Thuzar balks once she realises what’s in store. We get a break as some guy who makes nice thalis (apparently) shows us another damn book full of recommendations. But we’re not hungry! No excuse, he’s telling us so we can visit on the way down, as this is the only way. I resolve to find another way off the fort!

At the top there is a marvellous view. Most do drive up here. You have to be crazy or British to walk. The entry fee is a pricy 250r each. For this you get a useless map, and an audioguide which is actually very good and informative. For the privilege, one must surrender passport or other important ID. We use Thuzar’s – a Burmese passport isn’t much use to anyone anyway!

Walking inside through a series of gates, one finds a deep-terracotta latticed network of courtyards and palaces, all with well-presented exhibits.

How to stop elephants bashing your front door down

One of the gates, the Lohapol (Iron gate) has tiny tragic hand prints, sati marks, made by Maharaja Man Singh’s widows who threw themselves on a pyre in 1843. Still attracting devotion today, they are covered in red powder.

Jodhpur, the Blue City, is named after the blue houses (traditionally the Brahmin ones) that dominate the town, which sits at the edge of the Great Thar Desert.

Supposedly the blue repels insects, good to know in this, a “pink” area on the malarial map according to the Scottish NHS travel web site.

Founded in 1459 by Rao Jodha, chief of Rajput clan known as the Rathores. Rathore was known as Marwar, the Land of Death. The town grew up because of trade route carrying opium, sandalwood, dates and copper.

Girls still peek down from these balconies today

Akbar's sword

Also available at this year's Arms Fair in Docklands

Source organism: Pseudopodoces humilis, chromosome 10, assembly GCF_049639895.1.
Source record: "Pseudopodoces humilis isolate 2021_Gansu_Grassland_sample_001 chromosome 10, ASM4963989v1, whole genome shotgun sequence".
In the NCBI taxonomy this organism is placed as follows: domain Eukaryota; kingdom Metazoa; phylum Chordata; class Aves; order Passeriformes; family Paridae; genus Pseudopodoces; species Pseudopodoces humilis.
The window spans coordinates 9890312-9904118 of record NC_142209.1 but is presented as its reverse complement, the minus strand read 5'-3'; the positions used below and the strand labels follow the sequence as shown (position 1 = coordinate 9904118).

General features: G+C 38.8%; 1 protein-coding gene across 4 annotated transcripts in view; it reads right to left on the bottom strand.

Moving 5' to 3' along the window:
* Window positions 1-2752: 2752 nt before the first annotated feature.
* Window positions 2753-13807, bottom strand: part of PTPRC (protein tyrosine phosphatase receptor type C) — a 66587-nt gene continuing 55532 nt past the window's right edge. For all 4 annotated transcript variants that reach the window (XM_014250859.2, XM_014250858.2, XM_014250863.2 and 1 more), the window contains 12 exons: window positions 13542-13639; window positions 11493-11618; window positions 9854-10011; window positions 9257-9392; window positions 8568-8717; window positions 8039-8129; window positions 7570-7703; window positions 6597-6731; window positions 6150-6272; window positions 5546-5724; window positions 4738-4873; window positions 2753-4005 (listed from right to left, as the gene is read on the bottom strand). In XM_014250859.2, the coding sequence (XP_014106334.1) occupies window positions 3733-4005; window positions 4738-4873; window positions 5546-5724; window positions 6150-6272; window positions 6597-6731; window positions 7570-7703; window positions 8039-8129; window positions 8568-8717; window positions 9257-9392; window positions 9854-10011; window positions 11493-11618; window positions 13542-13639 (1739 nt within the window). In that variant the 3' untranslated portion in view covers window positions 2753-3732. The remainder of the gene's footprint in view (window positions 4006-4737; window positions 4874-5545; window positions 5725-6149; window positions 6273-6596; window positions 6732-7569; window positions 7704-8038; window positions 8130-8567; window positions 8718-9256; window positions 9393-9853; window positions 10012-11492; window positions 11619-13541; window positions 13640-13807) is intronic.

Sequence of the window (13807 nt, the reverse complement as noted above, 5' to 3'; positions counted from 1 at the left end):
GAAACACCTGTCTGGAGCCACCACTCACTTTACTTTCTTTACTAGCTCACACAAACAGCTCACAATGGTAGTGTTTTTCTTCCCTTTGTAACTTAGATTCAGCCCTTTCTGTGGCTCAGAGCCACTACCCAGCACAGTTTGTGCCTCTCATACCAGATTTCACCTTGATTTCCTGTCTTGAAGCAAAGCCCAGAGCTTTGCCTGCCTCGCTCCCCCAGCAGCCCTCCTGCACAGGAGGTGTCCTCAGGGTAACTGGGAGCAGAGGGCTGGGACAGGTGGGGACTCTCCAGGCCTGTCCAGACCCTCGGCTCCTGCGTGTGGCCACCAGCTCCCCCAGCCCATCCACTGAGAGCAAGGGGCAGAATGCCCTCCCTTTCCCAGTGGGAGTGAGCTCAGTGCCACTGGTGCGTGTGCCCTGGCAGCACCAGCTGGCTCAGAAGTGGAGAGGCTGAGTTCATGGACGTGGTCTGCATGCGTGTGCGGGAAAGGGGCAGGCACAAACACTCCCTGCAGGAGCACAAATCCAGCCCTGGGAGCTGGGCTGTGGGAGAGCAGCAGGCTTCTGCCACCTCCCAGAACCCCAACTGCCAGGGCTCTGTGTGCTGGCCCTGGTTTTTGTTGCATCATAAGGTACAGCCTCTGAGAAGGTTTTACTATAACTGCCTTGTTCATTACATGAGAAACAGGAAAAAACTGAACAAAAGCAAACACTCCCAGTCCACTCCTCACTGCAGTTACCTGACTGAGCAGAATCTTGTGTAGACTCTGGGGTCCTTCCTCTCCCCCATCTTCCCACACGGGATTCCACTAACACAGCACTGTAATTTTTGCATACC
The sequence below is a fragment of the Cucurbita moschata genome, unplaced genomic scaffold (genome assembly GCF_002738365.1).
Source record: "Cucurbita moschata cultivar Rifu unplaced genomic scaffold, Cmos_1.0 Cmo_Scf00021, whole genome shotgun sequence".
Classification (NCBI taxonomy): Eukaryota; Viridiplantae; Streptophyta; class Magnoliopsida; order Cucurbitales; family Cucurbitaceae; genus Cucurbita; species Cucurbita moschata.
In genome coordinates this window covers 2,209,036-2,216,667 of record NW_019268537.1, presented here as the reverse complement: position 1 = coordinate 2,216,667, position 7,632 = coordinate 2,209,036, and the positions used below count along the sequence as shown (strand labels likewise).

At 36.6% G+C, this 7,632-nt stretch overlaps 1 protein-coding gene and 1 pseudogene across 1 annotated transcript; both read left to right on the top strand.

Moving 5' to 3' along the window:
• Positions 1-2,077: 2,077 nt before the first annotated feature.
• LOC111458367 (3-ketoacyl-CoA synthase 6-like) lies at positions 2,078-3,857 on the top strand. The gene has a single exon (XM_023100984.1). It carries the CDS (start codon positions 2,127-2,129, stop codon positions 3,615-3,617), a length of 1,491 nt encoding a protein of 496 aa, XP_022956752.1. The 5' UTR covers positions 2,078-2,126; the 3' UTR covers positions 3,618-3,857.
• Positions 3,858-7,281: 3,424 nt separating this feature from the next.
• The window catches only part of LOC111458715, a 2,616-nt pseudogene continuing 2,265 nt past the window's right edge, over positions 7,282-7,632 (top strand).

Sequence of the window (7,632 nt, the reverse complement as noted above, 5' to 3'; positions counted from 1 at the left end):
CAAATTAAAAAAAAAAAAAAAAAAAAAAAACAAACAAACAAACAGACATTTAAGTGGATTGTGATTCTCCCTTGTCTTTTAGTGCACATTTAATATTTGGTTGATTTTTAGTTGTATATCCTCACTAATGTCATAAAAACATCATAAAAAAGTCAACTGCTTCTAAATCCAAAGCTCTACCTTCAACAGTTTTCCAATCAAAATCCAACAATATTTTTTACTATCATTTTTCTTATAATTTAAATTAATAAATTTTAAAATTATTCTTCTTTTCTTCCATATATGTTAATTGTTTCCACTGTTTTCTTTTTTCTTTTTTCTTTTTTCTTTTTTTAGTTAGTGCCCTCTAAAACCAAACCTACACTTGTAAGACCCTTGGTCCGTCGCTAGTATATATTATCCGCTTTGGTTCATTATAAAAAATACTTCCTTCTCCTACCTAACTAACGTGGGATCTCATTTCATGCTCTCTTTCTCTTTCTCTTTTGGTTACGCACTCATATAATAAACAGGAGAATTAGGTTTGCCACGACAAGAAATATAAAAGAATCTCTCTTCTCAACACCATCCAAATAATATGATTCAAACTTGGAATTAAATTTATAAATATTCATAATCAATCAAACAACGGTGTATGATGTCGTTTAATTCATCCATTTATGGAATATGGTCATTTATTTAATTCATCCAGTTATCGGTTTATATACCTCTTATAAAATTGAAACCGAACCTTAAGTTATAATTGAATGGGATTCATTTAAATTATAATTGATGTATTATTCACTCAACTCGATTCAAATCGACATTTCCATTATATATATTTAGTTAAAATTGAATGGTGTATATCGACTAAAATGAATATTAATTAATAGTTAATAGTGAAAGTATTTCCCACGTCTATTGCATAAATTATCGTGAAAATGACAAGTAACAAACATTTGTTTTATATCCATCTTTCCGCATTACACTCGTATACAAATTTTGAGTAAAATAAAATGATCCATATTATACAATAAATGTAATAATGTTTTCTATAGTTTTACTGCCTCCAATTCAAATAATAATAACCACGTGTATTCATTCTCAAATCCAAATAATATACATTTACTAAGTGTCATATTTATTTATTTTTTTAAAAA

There is a nice collection of Mughal art, though it's very hard to photo as most pieces are covered with glass.

Where the entertainment took place

Looking down over the town

For peeking without being seen

The end of the tour is in the courtyard and rooms used by women.

Look for the patterns in the windows

After the stifling heat of the mid-day, a wonderful wind picks up, a prelude to short but heavy rain. What a lovely cool breeze. We shelter in the expensive in-fort café, so have a pot of tea only. The chap brings along a small pot of tea and fills our two mugs with two cups of tea, milk and sugar already stirred in in the pot! This is the style of India! How can I drink tea without sugar ever again? Oh how Pippi’s going to laugh at me!

As we walk down, a couple of Indian families decide they want to take photos with us! Very strange experience! They’re content to just look at the picture on screen afterwards.

One veiled woman was clearly in turmoil as to whether to lift it for the photo – her friend next to her jabbed her and laughed, and it was lifted.

Walking away from the fort, two young lads were following us. We said hello, and exchanged names.

When we branched off to look at the Jaswant Thada, a milky-white memorial to Maharaja Jaswant Singh II, they asked whether “we are coming?”. Well it’s up to you!

His Master's Voice said.. guard the fort!